As you progress through the story, you’ll be presented with a new challenge in every chamber, be it a new mechanic being introduced or a new enemy to combat. As I stated earlier, this isn’t balanced perfectly and leads to some difficulty spikes that are incredibly rage inducing, yet keep the game fresh. You don’t necessarily need to complete all the levels in each chamber in order, so you can always double back if you need a break from a certain level. This method of introduction is also a great way to teach gamers how to play the FORCED and handle these new hurdles.
If you need a break from the story, you can tackle the survival mode. Survival mode plays out as your standard horde mode where your screen will be gradually flooded with enemies as you struggle to keep the amount of onscreen baddies to under 20 without dying. It’s a nice little distraction from the main story and with the right friends by your side could be a lot of fun.
Overall, FORCED isn’t a bad game, not by any stretch of the imagination, it’s just a game that didn’t live up to its full potential. There are still a few rough spots that need to be ironed out, a story that isn’t all that memorable and spikes in difficulty that could scare off some players and lead to a few broken keyboards. That being said, developers betaDwarf are promising continued support for the title on the splash screen, and have offered a serviceable product that takes the ARPG formula (which has admittedly grown a bit stale) and done something fresh with it.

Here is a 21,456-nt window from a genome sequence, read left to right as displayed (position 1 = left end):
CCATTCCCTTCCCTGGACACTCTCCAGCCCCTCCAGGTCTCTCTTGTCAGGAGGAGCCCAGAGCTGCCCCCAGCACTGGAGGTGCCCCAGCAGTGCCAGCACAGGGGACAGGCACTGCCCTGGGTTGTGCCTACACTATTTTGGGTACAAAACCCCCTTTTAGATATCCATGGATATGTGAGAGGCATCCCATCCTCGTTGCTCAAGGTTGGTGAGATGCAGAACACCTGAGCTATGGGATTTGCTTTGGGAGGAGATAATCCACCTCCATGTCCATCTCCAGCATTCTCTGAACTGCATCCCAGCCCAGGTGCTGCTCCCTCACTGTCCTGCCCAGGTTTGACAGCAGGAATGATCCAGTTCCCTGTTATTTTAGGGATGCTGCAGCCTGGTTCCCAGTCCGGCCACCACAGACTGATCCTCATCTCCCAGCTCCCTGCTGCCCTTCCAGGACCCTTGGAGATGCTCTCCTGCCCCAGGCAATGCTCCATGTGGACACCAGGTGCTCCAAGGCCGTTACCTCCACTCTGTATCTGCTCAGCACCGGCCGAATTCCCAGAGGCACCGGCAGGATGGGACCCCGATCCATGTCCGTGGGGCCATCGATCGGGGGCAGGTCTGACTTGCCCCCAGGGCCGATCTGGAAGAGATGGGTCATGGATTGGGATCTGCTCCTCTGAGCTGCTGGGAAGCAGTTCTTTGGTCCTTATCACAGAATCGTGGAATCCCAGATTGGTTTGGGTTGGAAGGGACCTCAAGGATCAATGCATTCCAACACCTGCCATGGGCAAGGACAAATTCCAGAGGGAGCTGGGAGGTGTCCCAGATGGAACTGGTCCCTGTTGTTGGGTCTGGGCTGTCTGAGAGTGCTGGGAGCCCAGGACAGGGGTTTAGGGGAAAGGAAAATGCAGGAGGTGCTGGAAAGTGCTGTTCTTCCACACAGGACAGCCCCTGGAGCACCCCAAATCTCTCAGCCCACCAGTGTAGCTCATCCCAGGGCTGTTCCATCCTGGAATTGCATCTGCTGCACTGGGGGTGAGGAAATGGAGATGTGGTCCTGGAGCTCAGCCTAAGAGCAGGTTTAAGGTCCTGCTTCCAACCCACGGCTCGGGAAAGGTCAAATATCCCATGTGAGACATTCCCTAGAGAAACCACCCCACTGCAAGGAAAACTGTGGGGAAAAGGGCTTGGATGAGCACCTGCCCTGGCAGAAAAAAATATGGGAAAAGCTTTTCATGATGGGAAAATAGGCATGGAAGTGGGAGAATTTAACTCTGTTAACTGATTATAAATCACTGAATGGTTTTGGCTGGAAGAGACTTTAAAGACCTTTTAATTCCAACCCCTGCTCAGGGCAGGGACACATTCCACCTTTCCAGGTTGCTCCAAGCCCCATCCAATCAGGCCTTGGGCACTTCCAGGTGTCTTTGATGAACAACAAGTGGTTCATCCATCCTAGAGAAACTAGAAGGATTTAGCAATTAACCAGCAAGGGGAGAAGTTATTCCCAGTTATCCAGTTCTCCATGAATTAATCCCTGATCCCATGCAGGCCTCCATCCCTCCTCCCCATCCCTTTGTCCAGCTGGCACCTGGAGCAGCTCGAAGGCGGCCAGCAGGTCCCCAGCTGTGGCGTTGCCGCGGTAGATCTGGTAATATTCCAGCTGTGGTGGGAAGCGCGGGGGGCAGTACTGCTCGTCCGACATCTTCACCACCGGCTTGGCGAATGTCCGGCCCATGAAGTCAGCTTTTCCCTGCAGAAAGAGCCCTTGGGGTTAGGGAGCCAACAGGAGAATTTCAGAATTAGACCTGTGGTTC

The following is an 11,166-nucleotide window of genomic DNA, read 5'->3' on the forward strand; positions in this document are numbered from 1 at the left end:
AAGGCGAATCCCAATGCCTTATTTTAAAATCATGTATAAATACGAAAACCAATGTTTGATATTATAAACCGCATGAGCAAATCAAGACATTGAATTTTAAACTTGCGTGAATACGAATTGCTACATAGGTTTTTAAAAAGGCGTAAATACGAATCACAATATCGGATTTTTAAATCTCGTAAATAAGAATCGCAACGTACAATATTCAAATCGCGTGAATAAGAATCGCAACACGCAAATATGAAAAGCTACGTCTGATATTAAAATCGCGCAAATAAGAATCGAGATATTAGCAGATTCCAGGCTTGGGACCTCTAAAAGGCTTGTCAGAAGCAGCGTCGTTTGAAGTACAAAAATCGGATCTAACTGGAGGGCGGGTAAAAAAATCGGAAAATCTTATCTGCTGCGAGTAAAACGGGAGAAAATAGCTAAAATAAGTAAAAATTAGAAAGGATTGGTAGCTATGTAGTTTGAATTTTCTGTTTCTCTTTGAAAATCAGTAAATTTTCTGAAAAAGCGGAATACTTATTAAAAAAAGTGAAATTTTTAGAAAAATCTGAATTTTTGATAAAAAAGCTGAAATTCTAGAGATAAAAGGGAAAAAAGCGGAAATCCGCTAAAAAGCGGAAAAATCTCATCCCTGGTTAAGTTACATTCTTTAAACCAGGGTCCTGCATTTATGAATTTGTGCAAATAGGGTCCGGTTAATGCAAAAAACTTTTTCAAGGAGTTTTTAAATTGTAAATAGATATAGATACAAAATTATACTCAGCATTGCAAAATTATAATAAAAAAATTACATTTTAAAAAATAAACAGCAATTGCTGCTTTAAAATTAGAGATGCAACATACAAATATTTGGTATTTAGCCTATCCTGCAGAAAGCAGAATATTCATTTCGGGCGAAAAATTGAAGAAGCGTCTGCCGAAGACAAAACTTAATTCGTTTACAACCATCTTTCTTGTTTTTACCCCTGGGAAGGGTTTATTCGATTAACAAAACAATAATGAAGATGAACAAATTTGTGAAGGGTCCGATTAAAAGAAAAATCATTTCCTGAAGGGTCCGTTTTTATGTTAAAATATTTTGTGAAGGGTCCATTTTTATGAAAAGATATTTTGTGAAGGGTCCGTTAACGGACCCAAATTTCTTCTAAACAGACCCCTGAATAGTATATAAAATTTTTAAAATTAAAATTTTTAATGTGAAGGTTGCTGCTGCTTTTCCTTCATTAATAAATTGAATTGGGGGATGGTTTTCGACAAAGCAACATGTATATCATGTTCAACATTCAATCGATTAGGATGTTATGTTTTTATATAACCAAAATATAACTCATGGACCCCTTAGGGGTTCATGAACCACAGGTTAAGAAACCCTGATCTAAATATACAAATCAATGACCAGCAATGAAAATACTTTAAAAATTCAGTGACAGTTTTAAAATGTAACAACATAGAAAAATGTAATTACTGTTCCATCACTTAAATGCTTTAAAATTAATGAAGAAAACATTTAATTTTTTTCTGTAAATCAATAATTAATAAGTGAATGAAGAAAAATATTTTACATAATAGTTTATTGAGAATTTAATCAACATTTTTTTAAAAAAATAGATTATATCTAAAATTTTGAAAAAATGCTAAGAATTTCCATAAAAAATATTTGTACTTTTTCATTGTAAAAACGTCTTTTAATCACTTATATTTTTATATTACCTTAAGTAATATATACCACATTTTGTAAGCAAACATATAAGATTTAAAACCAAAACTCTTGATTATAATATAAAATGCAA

Even with its shortcomings, it was hard pulling myself away so I could write this review. I kept finding myself turning it on “just for a moment” so I could “check a feature” or “get a screenshot” and then losing another chunk of time to it. It’s not going to be a game for everyone, but the people who will enjoy FORCED will probably find it to a fantastic addition to the genre.
If you’re craving a co-op isometric arena game that will push your multitasking ability to its limits, you would be hard pressed to find a better offering to scratch that itch. For those of you looking for a more traditional ARPG experience, are put off by a brutal difficulty curve, or simply have a tendency to rage at games, you may be best watching a few games on Twitch.TV before hitting that purchase button.
This review is based on a game that was given to us for review purposes.